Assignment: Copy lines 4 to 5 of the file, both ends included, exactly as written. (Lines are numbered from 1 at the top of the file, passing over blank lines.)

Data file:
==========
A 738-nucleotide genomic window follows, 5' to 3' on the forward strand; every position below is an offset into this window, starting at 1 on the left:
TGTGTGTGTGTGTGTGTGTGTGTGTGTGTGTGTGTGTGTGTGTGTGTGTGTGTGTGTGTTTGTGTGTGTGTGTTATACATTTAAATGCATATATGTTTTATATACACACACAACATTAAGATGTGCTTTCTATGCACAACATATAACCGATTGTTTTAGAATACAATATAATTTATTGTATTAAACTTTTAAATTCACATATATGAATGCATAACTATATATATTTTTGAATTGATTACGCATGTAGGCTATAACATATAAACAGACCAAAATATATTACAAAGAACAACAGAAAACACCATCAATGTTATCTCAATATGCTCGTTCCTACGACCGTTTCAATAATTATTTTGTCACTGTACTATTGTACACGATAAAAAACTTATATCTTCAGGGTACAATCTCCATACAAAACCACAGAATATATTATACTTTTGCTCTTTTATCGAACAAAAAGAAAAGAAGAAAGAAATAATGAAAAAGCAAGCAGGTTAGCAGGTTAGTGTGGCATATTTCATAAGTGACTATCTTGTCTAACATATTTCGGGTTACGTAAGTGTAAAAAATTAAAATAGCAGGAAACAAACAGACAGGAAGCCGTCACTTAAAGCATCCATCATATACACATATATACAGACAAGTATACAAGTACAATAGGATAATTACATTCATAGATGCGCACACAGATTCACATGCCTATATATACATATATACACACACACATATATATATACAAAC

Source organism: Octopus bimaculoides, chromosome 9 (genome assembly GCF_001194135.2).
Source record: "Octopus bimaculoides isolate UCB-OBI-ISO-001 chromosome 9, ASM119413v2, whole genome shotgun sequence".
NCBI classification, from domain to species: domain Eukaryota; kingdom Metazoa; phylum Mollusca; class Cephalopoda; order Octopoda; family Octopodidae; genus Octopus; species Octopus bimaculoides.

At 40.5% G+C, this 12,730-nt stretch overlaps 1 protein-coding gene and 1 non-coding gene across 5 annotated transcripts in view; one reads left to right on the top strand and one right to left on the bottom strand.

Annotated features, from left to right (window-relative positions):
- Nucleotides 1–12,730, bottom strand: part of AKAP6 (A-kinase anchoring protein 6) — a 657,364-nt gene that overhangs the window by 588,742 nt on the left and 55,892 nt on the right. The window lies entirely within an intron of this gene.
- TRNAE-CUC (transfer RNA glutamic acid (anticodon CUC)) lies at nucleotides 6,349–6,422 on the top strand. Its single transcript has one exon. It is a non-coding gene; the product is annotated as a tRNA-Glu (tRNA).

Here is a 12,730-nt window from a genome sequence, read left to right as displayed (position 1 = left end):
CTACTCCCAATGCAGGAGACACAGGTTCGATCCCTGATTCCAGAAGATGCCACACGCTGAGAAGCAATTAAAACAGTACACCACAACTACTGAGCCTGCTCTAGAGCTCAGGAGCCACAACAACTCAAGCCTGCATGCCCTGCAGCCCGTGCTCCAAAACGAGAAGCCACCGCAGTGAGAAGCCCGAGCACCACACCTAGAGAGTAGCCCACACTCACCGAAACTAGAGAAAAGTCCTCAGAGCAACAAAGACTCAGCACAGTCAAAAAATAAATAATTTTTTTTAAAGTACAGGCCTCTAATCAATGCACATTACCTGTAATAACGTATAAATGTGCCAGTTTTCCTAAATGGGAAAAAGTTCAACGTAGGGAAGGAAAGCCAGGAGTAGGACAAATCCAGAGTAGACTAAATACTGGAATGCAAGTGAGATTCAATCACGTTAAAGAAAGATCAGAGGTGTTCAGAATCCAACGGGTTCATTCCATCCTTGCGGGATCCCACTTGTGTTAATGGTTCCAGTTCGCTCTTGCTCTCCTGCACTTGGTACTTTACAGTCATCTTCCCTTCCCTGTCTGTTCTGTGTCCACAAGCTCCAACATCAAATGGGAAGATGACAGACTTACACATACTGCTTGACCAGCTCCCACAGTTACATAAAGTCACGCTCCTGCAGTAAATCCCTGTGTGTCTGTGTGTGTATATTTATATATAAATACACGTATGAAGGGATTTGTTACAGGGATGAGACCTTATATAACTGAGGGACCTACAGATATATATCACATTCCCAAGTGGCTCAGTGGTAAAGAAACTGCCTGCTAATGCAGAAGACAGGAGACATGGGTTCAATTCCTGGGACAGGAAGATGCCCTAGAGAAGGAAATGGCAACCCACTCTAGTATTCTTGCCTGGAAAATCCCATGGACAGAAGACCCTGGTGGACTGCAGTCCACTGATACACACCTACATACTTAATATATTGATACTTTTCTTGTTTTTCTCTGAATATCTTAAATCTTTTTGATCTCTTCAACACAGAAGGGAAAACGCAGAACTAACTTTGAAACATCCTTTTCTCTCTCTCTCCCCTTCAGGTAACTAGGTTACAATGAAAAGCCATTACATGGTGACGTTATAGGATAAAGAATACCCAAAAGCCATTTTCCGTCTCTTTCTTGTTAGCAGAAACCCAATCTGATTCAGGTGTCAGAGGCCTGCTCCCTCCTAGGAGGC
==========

Source record: "Octopus bimaculoides isolate UCB-OBI-ISO-001 chromosome 9, ASM119413v2, whole genome shotgun sequence".
NCBI classification, from domain to species: domain Eukaryota; kingdom Metazoa; phylum Mollusca; class Cephalopoda; order Octopoda; family Octopodidae; genus Octopus; species Octopus bimaculoides.